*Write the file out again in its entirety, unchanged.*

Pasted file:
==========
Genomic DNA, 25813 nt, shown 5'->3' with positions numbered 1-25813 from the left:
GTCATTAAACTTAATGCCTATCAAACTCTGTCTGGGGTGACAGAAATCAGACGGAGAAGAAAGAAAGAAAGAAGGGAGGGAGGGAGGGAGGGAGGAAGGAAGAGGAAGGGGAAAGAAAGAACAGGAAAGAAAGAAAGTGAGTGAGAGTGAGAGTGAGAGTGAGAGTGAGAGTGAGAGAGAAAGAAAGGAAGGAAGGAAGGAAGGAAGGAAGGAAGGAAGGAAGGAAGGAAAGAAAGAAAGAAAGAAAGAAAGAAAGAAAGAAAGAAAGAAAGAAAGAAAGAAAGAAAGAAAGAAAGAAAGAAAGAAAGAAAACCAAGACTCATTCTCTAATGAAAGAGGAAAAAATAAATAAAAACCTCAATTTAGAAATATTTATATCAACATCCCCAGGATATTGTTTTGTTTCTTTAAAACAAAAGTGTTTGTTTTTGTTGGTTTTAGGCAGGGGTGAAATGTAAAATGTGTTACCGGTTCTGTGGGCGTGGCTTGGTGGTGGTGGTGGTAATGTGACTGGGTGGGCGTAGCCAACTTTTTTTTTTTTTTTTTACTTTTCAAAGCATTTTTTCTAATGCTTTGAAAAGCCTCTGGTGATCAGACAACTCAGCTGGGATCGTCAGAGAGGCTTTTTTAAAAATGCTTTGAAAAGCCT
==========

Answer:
Genomic DNA, 25813 nt, shown 5'->3' with positions numbered 1-25813 from the left:
GTCATTAAACTTAATGCCTATCAAACTCTGTCTGGGGTGACAGAAATCAGACGGAGAAGAAAGAAAGAAAGAAGGGAGGGAGGGAGGGAGGGAGGAAGGAAGAGGAAGGGGAAAGAAAGAACAGGAAAGAAAGAAAGTGAGTGAGAGTGAGAGTGAGAGTGAGAGTGAGAGTGAGAGAGAAAGAAAGGAAGGAAGGAAGGAAGGAAGGAAGGAAGGAAGGAAGGAAGGAAAGAAAGAAAGAAAGAAAGAAAGAAAGAAAGAAAGAAAGAAAGAAAGAAAGAAAGAAAGAAAGAAAGAAAGAAAGAAAGAAAACCAAGACTCATTCTCTAATGAAAGAGGAAAAAATAAATAAAAACCTCAATTTAGAAATATTTATATCAACATCCCCAGGATATTGTTTTGTTTCTTTAAAACAAAAGTGTTTGTTTTTGTTGGTTTTAGGCAGGGGTGAAATGTAAAATGTGTTACCGGTTCTGTGGGCGTGGCTTGGTGGTGGTGGTGGTAATGTGACTGGGTGGGCGTAGCCAACTTTTTTTTTTTTTTTTTACTTTTCAAAGCATTTTTTCTAATGCTTTGAAAAGCCTCTGGTGATCAGACAACTCAGCTGGGATCGTCAGAGAGGCTTTTTTAAAAATGCTTTGAAAAGCCT